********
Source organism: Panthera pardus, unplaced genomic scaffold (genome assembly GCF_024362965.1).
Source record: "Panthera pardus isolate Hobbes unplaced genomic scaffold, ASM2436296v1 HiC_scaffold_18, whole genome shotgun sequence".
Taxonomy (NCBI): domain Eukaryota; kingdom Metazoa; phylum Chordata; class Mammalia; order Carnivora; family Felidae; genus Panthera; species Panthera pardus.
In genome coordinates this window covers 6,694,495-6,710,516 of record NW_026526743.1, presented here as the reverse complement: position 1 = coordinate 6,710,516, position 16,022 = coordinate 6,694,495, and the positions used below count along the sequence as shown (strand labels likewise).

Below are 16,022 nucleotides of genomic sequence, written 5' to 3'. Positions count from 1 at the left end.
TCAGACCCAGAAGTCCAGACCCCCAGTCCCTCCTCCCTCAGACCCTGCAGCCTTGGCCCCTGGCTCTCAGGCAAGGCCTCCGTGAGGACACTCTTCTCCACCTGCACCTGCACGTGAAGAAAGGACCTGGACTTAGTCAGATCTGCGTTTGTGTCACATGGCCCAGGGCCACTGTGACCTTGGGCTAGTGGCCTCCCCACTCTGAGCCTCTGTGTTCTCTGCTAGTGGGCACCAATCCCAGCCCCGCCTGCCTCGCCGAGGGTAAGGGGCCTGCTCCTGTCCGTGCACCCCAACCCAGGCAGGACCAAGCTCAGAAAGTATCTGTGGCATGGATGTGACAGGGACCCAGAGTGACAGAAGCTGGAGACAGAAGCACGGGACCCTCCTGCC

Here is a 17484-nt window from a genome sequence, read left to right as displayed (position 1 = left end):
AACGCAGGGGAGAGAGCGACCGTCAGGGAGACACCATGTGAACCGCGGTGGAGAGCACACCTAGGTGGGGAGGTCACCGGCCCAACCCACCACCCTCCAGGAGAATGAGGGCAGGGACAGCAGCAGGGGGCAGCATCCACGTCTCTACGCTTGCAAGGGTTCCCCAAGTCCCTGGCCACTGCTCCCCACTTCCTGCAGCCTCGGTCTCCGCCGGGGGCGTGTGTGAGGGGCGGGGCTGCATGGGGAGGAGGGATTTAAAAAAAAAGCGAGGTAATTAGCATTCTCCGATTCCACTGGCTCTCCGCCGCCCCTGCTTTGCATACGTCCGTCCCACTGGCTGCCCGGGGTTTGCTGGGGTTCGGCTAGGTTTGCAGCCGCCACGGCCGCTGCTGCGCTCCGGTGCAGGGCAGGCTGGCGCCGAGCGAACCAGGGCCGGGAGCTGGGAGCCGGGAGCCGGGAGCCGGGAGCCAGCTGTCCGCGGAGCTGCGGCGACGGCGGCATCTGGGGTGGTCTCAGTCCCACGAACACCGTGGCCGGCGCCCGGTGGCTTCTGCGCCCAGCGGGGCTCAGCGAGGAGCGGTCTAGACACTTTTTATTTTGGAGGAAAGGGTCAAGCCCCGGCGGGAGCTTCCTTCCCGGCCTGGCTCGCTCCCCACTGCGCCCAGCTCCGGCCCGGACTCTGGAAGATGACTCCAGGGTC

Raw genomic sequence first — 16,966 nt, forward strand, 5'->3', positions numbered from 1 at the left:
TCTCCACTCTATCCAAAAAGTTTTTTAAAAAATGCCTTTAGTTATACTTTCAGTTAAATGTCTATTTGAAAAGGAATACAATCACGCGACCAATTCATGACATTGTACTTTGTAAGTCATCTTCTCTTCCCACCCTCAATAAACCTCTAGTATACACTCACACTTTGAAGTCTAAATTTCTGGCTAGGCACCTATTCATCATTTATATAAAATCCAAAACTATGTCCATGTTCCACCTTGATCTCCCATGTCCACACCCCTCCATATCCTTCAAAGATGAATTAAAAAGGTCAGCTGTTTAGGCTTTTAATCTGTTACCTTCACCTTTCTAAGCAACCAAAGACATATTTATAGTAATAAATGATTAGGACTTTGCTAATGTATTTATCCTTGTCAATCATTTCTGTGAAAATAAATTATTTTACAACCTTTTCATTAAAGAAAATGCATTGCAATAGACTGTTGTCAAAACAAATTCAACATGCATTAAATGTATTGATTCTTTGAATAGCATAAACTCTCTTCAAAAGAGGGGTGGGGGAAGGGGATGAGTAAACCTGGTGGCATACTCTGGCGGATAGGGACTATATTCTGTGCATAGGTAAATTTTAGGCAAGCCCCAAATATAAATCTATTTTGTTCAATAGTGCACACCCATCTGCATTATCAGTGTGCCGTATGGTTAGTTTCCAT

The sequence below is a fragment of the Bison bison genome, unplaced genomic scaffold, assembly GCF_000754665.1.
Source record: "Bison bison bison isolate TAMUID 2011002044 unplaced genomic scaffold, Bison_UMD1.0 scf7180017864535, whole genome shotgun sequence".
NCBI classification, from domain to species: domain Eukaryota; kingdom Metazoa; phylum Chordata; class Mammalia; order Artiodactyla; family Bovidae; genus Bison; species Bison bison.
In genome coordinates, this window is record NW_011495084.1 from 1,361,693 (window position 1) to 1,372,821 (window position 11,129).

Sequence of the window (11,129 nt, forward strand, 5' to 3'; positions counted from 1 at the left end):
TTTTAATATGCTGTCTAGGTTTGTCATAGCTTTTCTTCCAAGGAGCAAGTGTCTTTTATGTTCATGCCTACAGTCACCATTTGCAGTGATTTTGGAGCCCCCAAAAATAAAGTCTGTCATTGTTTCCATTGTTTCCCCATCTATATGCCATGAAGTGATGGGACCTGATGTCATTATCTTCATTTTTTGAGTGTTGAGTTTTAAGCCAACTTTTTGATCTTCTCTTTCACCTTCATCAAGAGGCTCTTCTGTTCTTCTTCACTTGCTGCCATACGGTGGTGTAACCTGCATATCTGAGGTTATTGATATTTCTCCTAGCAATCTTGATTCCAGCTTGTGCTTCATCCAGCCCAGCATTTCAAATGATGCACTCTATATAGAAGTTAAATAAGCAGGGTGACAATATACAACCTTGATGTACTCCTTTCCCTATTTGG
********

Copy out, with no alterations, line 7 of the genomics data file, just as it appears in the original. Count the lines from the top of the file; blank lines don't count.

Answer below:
Here is a 17484-nt window from a genome sequence, read left to right as displayed (position 1 = left end):